Prompted by my previous lack of ability to properly review the MPC Live, I decided it was time for me to roll up my sleeves and dive in. Honestly, I feel like an ass for not digging into it earlier.
I did a little rearranging in the studio and put the Virus TI2 Darkstar above it to give me both a keyboard controller and to give me a sound source for sampling. Connection was simple. I used the B In/Out ports to connect the Virus and then took it’s main audio outs into the Sample Inputs on the MPC Live. Inside the MPC, I merly had to set the audio input to live monitoring and I was off.
In addition to monitoring, the MPC allows you to apply up to 4 insert FX on the incoming signal to be sampled. This is very useful, particularly with voice or drums. This will be extremely useful if I ever get back to doing internet streams again, as I could route the Eurorack or another synthesizer or drum machine and use the MPC to give it some treatment.
Updates..updates for EVERYONE!
After getting the Virus setup, I decided to check the Akai website to see if any software updates had been released. I hadn’t updated the unit in a long time, and I’d heard there had been at least one. I proceeded to download and install V2.0.7, which is the latest as of this writing.
The update procedure on the MPC is simple: Connect a USB cable between your PC and the unit, put the MPC in update mode, and then run the updator software. It took all of about 5 minutes and worked on the first try.
After the update, I was very pleased to see they had obviously taken some time to clean up some of the menu screens. It had honestly been so long since I worked with it that I can’t actually point out everything that changed, but suffice to say things just felt easier to find. The menus were more intuitive, and I was able to operate it much less awkwardly. This was feeling like working with the old, straightforward MPCs of old (of which I’ve owned every one).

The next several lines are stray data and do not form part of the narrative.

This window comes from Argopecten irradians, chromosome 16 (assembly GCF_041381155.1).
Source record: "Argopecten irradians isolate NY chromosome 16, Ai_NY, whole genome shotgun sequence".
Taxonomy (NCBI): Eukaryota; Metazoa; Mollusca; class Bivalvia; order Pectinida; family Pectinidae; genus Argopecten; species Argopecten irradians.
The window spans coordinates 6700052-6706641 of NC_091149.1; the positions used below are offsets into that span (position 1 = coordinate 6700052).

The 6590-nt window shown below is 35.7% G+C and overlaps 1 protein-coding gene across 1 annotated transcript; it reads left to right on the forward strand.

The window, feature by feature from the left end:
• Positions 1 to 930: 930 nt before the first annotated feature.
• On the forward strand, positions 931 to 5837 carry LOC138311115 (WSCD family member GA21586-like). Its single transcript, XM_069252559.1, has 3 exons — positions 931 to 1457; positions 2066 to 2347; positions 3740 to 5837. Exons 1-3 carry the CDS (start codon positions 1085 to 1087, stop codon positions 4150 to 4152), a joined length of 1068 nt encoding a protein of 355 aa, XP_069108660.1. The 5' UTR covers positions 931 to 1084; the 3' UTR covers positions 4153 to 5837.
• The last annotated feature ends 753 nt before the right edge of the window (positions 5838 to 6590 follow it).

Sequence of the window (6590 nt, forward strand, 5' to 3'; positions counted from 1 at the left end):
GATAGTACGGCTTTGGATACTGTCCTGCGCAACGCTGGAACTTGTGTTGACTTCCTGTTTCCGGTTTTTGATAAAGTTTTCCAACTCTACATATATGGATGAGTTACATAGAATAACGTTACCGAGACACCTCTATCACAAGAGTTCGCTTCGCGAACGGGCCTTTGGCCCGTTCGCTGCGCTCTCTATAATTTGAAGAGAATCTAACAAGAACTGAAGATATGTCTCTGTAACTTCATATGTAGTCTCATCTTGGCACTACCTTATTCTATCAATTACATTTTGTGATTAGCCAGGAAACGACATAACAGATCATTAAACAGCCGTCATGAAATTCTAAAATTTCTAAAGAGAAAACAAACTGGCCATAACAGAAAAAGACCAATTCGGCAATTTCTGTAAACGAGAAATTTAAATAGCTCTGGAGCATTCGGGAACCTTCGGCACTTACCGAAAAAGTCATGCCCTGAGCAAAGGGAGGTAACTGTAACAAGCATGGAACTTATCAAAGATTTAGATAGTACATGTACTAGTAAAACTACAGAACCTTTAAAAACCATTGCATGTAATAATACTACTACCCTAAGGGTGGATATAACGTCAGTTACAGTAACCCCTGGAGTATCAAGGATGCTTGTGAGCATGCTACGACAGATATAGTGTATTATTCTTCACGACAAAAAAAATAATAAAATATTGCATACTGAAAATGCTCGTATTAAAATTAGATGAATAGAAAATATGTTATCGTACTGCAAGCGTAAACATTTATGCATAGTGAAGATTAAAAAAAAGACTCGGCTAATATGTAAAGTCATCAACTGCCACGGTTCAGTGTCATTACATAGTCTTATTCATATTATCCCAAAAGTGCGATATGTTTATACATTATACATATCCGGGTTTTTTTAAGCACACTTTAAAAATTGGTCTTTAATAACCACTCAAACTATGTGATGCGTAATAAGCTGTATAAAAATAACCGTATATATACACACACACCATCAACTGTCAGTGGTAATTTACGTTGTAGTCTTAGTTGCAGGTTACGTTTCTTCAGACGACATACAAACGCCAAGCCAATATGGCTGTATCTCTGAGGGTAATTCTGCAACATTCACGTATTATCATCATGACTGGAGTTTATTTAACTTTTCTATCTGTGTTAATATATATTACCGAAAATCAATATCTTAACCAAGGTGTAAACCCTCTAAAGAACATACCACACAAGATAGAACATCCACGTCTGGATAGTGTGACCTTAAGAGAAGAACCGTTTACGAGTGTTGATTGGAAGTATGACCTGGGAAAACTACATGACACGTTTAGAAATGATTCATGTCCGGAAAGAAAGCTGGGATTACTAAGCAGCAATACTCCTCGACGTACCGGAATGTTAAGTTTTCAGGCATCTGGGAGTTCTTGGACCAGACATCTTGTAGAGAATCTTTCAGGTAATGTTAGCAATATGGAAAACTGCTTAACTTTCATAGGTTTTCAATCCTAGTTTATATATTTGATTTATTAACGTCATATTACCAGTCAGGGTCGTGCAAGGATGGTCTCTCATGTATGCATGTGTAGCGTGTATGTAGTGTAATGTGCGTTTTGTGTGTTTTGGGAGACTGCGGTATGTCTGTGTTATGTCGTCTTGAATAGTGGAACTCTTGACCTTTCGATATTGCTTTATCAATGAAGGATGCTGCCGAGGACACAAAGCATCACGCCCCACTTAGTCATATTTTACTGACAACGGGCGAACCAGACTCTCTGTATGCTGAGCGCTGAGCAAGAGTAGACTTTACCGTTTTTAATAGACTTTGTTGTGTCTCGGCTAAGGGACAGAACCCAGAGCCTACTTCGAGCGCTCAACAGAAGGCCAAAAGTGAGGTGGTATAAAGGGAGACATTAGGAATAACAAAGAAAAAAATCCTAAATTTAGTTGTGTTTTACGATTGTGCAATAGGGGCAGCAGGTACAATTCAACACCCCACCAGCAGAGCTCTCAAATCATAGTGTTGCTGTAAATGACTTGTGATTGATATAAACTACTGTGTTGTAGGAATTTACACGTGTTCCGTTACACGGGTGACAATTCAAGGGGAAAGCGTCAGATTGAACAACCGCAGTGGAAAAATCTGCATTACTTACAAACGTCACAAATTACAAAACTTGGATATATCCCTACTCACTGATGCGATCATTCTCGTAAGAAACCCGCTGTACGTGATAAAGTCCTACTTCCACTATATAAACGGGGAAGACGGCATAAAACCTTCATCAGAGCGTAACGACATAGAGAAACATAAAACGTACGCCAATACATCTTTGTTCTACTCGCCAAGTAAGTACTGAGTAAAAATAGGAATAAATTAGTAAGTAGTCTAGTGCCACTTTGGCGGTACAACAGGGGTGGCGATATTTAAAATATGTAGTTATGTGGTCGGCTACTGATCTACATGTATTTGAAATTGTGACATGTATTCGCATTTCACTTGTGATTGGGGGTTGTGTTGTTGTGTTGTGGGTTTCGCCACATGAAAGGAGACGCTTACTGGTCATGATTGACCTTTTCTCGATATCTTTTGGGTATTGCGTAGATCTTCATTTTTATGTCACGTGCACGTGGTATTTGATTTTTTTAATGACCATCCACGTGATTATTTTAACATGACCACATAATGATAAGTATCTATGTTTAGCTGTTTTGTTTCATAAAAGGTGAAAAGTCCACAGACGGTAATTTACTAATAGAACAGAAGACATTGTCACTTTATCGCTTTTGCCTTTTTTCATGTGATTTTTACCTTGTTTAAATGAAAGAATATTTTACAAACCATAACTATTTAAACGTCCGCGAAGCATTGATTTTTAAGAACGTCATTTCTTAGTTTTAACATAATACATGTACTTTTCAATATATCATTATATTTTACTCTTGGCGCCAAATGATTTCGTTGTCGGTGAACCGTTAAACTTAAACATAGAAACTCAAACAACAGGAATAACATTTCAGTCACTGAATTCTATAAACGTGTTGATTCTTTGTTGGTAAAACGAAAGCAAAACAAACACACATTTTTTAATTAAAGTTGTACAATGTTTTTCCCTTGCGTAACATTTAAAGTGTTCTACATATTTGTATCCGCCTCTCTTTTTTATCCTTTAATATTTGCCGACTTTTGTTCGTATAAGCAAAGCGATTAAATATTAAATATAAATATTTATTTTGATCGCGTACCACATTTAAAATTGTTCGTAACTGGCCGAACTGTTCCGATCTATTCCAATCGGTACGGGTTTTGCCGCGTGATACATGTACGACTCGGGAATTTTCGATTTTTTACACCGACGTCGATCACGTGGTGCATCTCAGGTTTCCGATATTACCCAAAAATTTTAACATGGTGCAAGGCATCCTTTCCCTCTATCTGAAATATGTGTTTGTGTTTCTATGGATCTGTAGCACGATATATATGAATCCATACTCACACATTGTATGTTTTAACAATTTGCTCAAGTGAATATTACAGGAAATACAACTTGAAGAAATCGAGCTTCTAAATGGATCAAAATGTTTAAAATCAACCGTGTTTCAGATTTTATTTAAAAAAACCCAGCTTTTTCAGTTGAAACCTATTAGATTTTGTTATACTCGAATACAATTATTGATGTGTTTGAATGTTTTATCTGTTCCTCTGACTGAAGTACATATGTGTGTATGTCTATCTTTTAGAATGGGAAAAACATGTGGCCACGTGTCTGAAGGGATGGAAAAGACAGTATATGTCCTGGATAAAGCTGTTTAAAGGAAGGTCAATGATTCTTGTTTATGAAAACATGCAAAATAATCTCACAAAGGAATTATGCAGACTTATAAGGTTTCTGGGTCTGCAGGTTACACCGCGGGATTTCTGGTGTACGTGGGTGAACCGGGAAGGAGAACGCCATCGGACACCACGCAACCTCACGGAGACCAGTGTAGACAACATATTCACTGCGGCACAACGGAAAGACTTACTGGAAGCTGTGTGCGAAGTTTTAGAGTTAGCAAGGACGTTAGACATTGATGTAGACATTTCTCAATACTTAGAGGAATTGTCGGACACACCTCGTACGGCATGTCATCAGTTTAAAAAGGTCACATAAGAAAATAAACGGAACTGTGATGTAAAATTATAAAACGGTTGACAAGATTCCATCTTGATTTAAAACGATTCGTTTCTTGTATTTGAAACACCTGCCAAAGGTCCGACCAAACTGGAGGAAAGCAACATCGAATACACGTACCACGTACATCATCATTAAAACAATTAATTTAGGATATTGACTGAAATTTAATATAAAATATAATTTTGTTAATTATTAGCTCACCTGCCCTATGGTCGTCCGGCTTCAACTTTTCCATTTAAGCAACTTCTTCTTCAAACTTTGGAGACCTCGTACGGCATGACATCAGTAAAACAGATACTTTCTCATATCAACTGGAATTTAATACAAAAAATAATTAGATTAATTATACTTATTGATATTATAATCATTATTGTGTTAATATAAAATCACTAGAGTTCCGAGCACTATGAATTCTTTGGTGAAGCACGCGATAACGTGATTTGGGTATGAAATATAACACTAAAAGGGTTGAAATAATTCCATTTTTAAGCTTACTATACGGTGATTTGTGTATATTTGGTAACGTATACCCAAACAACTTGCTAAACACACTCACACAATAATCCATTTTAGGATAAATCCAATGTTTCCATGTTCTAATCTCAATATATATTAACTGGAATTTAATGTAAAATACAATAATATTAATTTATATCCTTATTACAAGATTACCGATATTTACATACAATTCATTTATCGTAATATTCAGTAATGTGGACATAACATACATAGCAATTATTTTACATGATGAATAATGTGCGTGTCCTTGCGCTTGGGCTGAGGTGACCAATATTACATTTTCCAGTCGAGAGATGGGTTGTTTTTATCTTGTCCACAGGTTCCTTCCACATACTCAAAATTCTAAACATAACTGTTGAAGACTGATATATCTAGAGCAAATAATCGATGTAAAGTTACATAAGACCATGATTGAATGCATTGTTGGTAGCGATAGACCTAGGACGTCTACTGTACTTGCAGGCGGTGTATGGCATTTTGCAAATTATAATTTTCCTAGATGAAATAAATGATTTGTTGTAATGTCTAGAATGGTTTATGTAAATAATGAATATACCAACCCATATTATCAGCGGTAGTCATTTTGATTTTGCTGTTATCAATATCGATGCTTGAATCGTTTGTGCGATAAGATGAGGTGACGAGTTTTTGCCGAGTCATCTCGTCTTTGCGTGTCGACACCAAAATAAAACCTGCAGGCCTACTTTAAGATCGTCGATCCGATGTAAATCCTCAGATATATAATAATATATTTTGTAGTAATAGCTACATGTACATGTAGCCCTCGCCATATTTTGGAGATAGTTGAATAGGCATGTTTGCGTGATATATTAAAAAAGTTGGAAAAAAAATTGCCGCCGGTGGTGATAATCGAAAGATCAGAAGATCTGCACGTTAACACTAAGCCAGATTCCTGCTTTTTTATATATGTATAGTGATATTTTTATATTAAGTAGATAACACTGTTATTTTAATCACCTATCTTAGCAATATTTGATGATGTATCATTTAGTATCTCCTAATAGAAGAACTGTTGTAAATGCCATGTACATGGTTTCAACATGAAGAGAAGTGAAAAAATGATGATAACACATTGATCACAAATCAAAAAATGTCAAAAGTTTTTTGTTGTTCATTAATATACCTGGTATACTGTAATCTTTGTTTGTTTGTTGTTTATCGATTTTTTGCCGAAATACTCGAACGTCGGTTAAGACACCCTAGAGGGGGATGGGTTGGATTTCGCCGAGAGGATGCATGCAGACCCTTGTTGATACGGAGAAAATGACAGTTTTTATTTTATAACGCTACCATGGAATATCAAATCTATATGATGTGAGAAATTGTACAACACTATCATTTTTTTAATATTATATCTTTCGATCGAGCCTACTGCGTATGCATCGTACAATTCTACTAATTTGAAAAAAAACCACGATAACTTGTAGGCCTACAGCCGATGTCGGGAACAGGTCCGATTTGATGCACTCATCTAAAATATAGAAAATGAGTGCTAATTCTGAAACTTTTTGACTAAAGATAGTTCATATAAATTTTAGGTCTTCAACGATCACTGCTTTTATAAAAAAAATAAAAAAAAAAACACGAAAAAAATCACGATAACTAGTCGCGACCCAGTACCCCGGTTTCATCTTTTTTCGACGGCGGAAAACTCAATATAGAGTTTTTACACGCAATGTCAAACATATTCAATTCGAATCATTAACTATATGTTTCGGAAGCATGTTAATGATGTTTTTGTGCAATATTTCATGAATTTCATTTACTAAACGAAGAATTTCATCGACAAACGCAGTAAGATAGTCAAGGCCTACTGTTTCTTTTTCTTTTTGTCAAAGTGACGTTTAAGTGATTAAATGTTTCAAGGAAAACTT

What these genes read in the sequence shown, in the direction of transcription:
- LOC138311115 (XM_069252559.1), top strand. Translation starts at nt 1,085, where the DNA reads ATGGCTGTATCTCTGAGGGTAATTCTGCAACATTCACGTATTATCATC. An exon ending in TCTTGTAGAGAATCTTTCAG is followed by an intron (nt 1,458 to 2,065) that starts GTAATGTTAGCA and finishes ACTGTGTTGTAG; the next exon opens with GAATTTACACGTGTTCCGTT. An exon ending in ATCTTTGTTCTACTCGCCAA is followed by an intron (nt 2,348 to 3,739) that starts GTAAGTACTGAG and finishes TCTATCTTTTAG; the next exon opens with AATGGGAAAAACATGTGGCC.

As I read the release notes, there was a lot of stuff added, including AbletonLink, BlueTooth MIDI support. None of this is stuff I can try out at the moment, but if I do I’ll amend this review.
A word about memory
According to specs, the MPC Live and MPC X both have 2 gigabytes of RAM. Unfortunately, that is a little bit misleading. While the motherboard does, in fact, have 2 gigs on it, that’s the same RAM that is shared by the OS, sequencer and FX (the latter two don’t really impact it much). According to this article, you end up with roughly 1100 megabytes of RAM you can use for samples after all of that is used. In my testing, this seems reasonably correct.
The question then becomes, is that enough? I think that largely depends on your use. If you’re expecting to finish whole projects in the MPC, or use it as the only piece of gear in a live set, leaving the laptop at home, you might find yourself a bit cramped. For myself, coming from the days of 8 megabyte max RAM and 8, 12 and 16 bit audio quality, the MPC is a DREAM! If you’re smart about the memory you have on hand, you should do really well. I always bring other gear when I do live sets, but this will effectively mean I don’t need to take my laptop.
Anyone familiar with the MPCs of the past will have little trouble getting their head around how the MPC Live is organized. The structure you will be most frequently working with is the Sequence, which contains all of your various tracks and their assignments. Tracks are made up of tracks and each track can have a program of one type or another (more later). Multiple sequences can be strung together to form a song. I don’t think the basics of this have changed in the history of the MPC.
All of your samples are stored in a sample pool and can be accessed by any program or audio track. Programs also are stored in a sort of preset pool, though they don’t call it that.
Files are stored using a standard file system of directories and folders. You can store your stuff on either the internal hard drive (not recommended), on USB media or using the SD card slot. If you feel brave, you can also pop the unit open and install a 2.5 hard drive or SSD internally. For my projects, I acquired a 1TB pocket drive for $50. That should hold me for a long time.
Unfortunately, this is where the MPC shows it’s age a bit (or maybe I just show my rather high demands). The MPC voice structure is rather spartan and speaks to a machine whose designer only had single drum hits in mind. The voice structure is very simple with an almost insulting lack of modulation sources and destinations. You’ve got 1 filter, 2 EGs (one for filter, one for amp) and 1 LFO and that’s it. A Kurzweil, this aint. It is obviously geared toward playing back pre-processed loops. This is the one thing I would really hope could be improved, but more than likely won’t be.